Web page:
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The Warsaw Voice » Politics » October 29, 2002
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October 29, 2002   
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At the European Union summit in Brussels Oct. 24-25, the 15 member states supported the European Commission's recommendation on the readiness of the candidate countries to enter the EU before the European Parliament elections scheduled for June 2004.

The participation of the new candidates in access to EU funds was also determined. At the request of the Netherlands and Belgium, special clauses were adopted to urge new members to smoothly adjust to EU standards, both in terms of politics and the economy.
In the final document of the Brussels summit, Denmark, who chairs the EU at the moment, suggested that over the first three years, the 10 candidate countries have at their disposal 23 billion euros of structural and cohesion funds earmarked for regional development and infrastructure.

This is 2.6 billion euros less than what was proposed by the European Commission. The cut was demanded by Germany, backed by France and Great Britain. These countries believed that the new members would not be able to use the whole amount offered anyway.
Germany wanted to reduce the funds by 4 billion euros, but, according to German diplomats, it will be satisfied with a 2.6-billion cut. Of the 25.6 billion euros suggested by the European Commission, 13.8 billion was earmarked for Poland—the largest of the candidates. Assuming the same proportion would be kept with the amount of 23 billion euros, Poland would receive 12.4 billion—that is 1.4 billion less than the European Commission had proposed.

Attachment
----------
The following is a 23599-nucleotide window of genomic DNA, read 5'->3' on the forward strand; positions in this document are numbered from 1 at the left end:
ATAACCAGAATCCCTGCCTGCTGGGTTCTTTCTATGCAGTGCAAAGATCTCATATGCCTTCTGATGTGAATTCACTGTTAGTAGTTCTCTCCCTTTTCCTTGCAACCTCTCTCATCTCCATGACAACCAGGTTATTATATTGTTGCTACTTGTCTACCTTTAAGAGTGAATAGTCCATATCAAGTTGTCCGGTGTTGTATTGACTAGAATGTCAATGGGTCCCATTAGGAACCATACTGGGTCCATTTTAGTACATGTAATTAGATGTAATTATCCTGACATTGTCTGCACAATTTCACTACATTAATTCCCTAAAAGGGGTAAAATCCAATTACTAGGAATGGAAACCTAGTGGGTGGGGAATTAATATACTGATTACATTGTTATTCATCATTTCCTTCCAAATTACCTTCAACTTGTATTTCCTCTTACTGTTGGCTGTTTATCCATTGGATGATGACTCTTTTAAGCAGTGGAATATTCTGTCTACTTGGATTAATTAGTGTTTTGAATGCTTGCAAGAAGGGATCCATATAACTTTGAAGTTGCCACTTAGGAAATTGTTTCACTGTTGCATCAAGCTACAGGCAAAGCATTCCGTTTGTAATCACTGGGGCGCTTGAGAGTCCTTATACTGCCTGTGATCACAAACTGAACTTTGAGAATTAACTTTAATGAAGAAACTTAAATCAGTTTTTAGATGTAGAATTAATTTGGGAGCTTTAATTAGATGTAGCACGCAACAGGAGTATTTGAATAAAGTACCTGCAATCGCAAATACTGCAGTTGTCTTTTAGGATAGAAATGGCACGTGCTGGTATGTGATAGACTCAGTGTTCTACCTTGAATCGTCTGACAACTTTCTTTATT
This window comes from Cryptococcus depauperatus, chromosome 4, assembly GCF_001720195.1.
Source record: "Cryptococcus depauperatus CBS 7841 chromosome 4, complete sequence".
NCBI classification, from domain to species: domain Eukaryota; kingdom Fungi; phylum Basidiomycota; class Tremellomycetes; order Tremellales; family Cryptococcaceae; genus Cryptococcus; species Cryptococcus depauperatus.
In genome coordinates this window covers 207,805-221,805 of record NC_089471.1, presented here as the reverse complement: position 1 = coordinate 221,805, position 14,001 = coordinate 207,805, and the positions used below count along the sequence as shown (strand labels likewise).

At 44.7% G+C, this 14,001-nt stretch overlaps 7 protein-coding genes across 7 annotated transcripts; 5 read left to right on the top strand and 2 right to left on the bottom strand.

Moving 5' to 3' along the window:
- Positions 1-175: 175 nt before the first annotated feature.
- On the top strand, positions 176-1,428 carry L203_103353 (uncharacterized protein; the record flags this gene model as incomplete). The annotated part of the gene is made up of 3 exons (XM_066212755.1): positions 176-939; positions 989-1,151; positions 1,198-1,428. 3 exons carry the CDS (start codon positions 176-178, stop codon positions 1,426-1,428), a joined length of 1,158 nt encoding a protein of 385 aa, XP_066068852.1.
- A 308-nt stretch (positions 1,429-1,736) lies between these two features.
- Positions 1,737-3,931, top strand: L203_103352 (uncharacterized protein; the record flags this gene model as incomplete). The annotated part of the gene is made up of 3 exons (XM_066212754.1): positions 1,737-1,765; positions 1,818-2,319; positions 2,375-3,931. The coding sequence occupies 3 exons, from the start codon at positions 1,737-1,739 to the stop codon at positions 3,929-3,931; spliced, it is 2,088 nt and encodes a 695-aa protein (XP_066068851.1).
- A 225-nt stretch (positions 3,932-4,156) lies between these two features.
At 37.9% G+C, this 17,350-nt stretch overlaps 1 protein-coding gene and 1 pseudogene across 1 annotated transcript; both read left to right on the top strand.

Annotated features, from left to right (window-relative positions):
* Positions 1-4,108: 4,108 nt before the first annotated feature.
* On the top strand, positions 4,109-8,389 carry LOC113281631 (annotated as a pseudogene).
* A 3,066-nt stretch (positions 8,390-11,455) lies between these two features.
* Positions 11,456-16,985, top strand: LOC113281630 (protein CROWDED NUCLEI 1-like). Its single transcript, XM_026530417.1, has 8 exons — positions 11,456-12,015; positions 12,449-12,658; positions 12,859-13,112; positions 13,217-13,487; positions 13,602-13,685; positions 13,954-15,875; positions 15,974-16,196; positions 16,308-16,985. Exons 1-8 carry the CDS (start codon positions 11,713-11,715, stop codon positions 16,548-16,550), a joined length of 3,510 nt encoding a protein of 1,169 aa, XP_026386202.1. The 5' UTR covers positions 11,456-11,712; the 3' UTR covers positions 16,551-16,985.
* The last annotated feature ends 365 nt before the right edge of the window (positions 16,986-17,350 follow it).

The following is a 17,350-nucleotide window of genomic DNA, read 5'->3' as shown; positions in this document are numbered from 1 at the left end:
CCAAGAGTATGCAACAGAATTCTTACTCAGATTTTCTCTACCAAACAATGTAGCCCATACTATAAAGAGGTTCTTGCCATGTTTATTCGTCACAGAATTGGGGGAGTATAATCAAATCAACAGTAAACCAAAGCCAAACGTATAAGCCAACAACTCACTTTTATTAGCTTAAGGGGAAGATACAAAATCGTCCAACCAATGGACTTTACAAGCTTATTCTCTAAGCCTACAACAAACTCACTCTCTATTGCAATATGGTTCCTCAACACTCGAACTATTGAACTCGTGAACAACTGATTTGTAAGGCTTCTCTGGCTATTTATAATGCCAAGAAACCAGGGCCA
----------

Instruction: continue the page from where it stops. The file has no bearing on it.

It will be possible to use the clauses allowing for the exclusion of a new member country from a certain area of cooperation—if it does not observe the rules—over the first three years after EU enlargement. The consequences of using the clauses may last longer and when deciding to withdraw them, the Commission must take into account the opinions of the member countries.

EU diplomats believe this is a “whip for Poland" because Polish delays in preparations for membership, described in the recent European Commission reports, were the main pretext used to demand clauses, particularly by the Netherlands. The Hague was also critical of other candidates—Lithuania, Latvia and Slovakia.
The summit ordered the European Commission to keep supervising the candidates' adjustment to EU rules next year and to prepare a report six months before the expected accession date. In line with the summit's decision, on the basis of the report, the Commission on its own or at the request of a member country will be able to quote “special protective clauses" related to the rules of unified markets and the judiciary, visa and immigration cooperation.
“The protective clause may be used even before the new members' accession, on the basis of monitoring, and then it would come into force on the first day of membership," decided the summit participants.

The EU leaders did not give exact information, but according to diplomats, the application of the clauses might result in excluding a new member country from a certain area of EU cooperation. For example, if Poland were to be delayed in adjustment for agriculture, it would not receive the subsidies and would not be able to participate in decisions in this area.